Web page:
Weaver's Week 2004-02-21

Weaver's Week Index

21 February 2004

Iain Weaver reviews the latest happenings in UK Game Show Land.


"The powers of tedium are plotting to turn the television schedules into a wasteland of tawdry soap operas and cheap makeover shows. GSU has only twenty four hours to save them."


Previously, on 24 Hour Quiz:

Three people: locked away in a studio, away from friends and family. A disembodied voice asks questions. A disembodied voice provides three possible answers. Three contestants press buttons A, B, or C on their keypads. The person who scores closest to 100% is that day's winner. Game Show Unit special agent Jack Bauhaus is on their case, and he's asking GSU investigator Michelle Dissassembler for more information.

"It started with 100%, Jack. That game show defined Channel 5 from its launch until summer 2001. It condensed a century of questions into 25 minutes. Though the quizzing on 24 Hour Quiz is less frenetic, it goes on and on all day. Many questions are asked, and most of them are worth one pound."

Agent Bauhaus knew that the last time anyone asked a question worth one pound, it was Bob Monkhouse on THE $64,000 QUESTION. That was back in 1990. Jack also knew that over the course of the day, these questions would add up, and people could score over £2500 per day.

The three are being tortured in a Quiz Pod, somewhere in a run-down part of London. Agent Bauhaus infiltrated the "audition" process by which the torture victims are selected. "You're too old," said torture agent Nena Memar. For reasons the plot doesn't adequately explore, Jack had to send his daughter, the attractive but aptly named Dim Bauhaus, on the mission.

Dim's entry into the Quiz Pod Of Torture started amongst a hundred or so people in the studio complex, playing the usual Endemol audition games all morning. These exercises, involving balloons and bits of string and larking about is, apparently, an induction into the state of mind approved by the mysterious Yandermol, chief torturer. Fourteen of the finest (all under 40, all a bit mad, all "up for it", in short, perfect applicants for Big Brother 5 - and perfect descriptions of Dim Bauhaus) make it to the studio at 2:30. To cut a long format short, they were paired off, and each pair faced one question. If one gets it right and the other doesn't, that person goes through. Otherwise, the three in the pod pick which player they want to progress. They might go for a weak quizzer, or someone they can live with, or someone very attractive. Either way, Dim's progress was assured.

One of the Pod players will face a challenger in a play-off for their place in the Quiz Pod Of Torture. The pod player who scores most during "the afternoon"

(between 3 and 5pm, live on Pod Of Torture channel ITV2) is safe. On the opening day's show, the mysterious gestalt entity known as the Grate British Public voted between the other two; since then, premium rate phone lines chose one of the three to take a ten minute time-out from answering questions, with the lowest score by 5 facing the chop. On Monday's show, it wasn't clear whether the Mysterious And Unseen GBP was voting to evict or voting to save, and at 25p a throw, that's expensive.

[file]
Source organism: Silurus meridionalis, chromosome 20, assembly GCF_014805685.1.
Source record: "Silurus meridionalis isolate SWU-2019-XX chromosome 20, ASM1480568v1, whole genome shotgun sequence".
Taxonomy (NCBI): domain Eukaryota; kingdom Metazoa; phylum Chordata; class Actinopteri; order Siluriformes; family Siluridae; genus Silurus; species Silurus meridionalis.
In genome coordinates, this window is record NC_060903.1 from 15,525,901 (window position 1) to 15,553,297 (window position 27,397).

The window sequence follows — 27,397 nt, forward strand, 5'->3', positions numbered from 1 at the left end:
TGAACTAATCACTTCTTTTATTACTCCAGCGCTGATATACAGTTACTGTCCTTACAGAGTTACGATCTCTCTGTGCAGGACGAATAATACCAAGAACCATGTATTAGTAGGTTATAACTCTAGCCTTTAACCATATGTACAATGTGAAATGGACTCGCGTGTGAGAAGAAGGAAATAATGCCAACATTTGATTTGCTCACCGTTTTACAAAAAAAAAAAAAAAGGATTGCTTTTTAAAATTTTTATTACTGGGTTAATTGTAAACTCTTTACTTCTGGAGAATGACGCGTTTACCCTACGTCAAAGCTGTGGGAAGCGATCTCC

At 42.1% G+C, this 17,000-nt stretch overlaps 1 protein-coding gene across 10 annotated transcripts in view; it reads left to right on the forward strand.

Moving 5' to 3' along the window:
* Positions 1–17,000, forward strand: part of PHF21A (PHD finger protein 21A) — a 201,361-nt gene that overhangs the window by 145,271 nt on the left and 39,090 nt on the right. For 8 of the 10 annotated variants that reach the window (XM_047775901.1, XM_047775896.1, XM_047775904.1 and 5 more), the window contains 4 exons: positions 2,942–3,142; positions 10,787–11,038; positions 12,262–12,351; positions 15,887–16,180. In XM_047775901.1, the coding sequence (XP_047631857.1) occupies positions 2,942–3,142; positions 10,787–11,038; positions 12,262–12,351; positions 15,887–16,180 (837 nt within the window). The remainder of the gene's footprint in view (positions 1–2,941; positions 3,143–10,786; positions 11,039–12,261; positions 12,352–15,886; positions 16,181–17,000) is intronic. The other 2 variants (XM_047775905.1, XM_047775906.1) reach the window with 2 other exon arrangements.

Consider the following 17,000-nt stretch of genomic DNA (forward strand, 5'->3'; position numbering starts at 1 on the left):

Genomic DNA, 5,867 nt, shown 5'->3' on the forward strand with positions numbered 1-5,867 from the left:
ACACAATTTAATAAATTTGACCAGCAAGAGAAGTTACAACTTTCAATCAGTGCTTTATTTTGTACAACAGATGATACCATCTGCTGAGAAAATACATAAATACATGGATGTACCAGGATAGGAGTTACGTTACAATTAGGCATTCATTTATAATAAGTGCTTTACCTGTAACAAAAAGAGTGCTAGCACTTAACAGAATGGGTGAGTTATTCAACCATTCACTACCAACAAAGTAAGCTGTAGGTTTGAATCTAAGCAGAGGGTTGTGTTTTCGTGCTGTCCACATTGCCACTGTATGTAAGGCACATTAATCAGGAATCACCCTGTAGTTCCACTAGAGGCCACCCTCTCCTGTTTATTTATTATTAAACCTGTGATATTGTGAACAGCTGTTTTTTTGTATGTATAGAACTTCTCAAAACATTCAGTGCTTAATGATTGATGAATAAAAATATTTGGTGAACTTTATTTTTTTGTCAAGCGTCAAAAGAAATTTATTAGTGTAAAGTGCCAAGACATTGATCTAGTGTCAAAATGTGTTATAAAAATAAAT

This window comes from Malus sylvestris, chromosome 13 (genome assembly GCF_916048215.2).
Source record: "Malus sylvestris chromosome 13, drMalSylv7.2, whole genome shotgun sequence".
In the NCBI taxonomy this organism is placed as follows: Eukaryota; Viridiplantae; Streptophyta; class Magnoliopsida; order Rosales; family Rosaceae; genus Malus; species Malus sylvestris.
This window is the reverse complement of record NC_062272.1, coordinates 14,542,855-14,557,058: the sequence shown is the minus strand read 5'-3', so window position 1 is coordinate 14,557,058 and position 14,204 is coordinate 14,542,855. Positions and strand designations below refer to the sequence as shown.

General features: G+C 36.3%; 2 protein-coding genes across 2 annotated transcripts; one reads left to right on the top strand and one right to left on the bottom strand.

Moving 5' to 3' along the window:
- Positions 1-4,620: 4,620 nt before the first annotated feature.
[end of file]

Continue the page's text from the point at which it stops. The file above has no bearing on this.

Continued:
The entry process picks up at 5, when there are a whole two questions on the buzzers. The first two to give a correct answer become the team captains, and pick two more members for their teams. The seventh person is out of the game. Michelle Disassember noted this manner was not unlike Shafted or Greed.

The team containing the first person to give a correct answer steps up to three podia, and is asked a general knowledge question. If the team can give at least as many correct answers as the pod contestants, they remain at the podia; if the pod outscores the challengers, then that team of three steps down to be replaced by the other three. Whichever team is in position after four questions stays on. This really is as arbitrary as it sounds, and the inevitable happened on the first show: the first team survived three questions, only to fall at the final hurdle, allowing the second team to progress without facing a single query. GSU's plot to have Dim Bauhaus wear a wire almost came undone at that point, but she didn't quite stick out her chest too far.

After another break, the three members each pick one of the pod members to play against. Yandermol's torturer-in-chief Shaun Williamson reads out some more multiple-choice questions, and the challenger must reply with the answer. One point per correct answer, a second point if they've beaten the pod player. Usually, three or four points from four or five questions will suffice to win.

The highest score now faces the loser of the public vote, with five credit-card sized pod passes on the table for each player. Only one of each player's five will open the pod, and the chance to win large amounts of money. Three questions, still multiple choice, each correct answer removes one incorrect pass. After the three queries, the challenger has a chance to pick a pass from between two and five remaining on their table; if that doesn't open the door, then the defending player has their chance, and so on until someone gets in. Disassembler noted: Yes, this is a gimmick borrowed from Every 12 Yard Production Ever. GSU managed to remotely control the "unlock" mechanism so that it indicated "open" when Dim Bauhaus picked her first pass. It's funny how often that happens.

As is always the way in these comic book adventurers, the torturers have clearly spent a lot of money on the 24 Hour Quiz set. It's big, it's primarily red and purple, the Pod has a glass front looking onto the audition area, and it's a minor work of art. Shattered may have brought us the idea of everything taking place in one studio, and the whole Pod is probably no larger than Shattered's main room. 24 Hour Quiz has certainly set the standard for good- looking shows.

However, Jandermol's fine plot has a number of large holes in it. Shaun Williamson on a live show, there's one large hole. Especially on Monday, he had what chief Albert Meyda called "a slight outbreak of Mel Sykes Syndrome" - reading out what's before him on the autocue without really meaning it. GSU notes report Mel took about three shows to sound natural, and Shaun was clearly better by the end of the week. On the upside, Shaun and the contestants coped well with a technical glitch on Monday's show - the Pod podia didn't work, and the contestants held up cards as if it was completely natural.